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    The MDCs both demand that Zimbabwe’s notorious Central Intelligence Organisation (CIO) now operating entirely through presidential fiat should be brought under legislative control.

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    Prime Minister Morgan Tsvangirai’s MDC (MDC-T) also demands that the unity government must “enact an act of parliament regulating the operations of the CIO”.

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    The other MDC, headed by cabinet minister Welshman Ncube (MDC-N), concurs, adding that “this is an election issue” covered by the GPA principle that such state institutions “do not belong to any political party and should be impartial in their duties”.

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    But Zanu-PF again rejects such attempts at control, saying the CIO is neither a GPA nor an election issue and should be resolved in the constitution-making process.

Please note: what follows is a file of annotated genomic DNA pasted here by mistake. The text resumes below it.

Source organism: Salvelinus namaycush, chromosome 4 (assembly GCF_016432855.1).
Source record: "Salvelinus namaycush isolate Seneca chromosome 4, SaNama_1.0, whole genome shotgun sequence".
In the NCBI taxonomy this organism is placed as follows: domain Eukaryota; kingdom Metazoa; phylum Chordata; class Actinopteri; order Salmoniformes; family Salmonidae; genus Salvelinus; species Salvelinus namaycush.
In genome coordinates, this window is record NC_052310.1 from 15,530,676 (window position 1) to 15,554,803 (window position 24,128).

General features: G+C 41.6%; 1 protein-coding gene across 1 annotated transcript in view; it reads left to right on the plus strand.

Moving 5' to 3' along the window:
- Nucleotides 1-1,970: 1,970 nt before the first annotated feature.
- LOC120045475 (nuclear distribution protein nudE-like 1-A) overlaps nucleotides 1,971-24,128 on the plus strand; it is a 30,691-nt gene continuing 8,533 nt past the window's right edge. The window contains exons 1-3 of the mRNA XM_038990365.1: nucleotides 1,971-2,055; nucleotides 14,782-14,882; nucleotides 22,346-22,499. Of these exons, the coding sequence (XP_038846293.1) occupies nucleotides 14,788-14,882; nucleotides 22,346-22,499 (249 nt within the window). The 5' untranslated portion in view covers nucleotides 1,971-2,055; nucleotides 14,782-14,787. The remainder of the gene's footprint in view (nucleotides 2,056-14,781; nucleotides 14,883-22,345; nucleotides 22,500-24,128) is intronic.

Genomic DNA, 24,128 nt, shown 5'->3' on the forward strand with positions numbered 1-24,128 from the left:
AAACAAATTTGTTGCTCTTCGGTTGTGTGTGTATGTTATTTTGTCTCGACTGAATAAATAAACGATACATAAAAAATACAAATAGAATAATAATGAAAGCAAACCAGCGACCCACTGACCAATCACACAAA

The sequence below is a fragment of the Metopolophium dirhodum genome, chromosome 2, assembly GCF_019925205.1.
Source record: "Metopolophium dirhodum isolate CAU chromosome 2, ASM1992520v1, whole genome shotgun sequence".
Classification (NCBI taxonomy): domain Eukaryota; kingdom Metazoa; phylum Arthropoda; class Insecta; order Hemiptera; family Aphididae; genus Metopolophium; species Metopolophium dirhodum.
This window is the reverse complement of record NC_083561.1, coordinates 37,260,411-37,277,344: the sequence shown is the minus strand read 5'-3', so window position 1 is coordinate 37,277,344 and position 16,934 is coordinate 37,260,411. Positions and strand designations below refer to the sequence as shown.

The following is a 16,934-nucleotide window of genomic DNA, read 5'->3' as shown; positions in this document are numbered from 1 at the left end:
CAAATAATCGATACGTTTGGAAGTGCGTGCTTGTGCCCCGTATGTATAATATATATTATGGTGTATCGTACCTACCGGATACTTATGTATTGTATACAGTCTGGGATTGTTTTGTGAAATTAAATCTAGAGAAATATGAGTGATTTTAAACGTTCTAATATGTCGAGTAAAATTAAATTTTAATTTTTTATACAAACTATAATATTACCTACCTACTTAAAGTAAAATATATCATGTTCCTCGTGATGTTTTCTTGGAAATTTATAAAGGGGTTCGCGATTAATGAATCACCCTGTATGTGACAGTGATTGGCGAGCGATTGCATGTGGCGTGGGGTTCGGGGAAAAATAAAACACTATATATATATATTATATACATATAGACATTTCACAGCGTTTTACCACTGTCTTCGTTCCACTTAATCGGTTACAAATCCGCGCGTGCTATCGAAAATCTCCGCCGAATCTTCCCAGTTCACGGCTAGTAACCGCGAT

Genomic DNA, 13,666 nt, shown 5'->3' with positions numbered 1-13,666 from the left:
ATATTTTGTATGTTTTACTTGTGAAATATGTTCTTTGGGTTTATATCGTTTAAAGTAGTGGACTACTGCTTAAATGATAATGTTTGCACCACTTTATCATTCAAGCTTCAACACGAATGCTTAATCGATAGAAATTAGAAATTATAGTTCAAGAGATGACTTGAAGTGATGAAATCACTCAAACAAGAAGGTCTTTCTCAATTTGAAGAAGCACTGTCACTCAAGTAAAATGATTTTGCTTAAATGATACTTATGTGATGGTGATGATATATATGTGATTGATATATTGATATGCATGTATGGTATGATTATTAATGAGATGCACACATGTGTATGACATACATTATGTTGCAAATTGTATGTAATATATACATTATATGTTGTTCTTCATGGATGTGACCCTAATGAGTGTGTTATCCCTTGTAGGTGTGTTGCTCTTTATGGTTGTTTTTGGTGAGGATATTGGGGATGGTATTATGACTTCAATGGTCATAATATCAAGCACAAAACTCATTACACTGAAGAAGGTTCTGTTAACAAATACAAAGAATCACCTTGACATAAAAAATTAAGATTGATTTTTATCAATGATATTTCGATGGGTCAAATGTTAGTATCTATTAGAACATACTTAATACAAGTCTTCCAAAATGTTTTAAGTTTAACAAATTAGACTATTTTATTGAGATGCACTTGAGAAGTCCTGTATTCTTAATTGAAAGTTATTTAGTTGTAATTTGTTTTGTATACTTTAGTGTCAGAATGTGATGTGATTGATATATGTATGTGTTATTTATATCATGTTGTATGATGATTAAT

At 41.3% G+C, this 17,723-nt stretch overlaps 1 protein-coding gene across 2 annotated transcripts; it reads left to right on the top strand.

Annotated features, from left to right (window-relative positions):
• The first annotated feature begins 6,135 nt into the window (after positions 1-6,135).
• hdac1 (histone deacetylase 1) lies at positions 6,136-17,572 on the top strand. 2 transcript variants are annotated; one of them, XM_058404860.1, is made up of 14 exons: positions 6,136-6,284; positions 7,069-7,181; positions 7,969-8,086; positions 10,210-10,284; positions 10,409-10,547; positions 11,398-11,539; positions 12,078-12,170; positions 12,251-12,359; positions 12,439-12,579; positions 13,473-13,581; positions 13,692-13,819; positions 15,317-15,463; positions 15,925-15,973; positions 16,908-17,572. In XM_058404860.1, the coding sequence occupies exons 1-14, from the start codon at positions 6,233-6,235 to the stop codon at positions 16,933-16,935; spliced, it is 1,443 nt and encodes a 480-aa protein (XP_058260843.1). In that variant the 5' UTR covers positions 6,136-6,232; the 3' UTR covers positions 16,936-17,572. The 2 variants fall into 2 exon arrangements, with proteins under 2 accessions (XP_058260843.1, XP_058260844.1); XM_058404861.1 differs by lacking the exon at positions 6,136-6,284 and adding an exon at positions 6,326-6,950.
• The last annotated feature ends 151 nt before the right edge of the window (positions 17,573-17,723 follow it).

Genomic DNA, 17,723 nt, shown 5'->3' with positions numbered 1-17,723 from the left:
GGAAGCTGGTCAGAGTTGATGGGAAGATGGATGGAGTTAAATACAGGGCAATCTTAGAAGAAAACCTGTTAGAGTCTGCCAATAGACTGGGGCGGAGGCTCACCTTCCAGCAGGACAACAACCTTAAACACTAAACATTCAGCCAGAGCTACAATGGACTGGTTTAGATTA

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    At a workshop of the negotiators in Cape Town on May 4 and 5, there was a “serious dispute” among the parties over the CIO, according to a report by the facilitators.

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    It said that Zanu-PF claimed it was following the “British convention” of “administrative action” rather than legislative control, in managing the CIO.

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    The parties also disagree over the notorious Public Order and Security Act (Posa) which obliges political parties to get police permission to hold public meetings.

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    Both MDCs want Posa to be amended to prevent police abusing their discretionary powers to disadvantage opposition parties.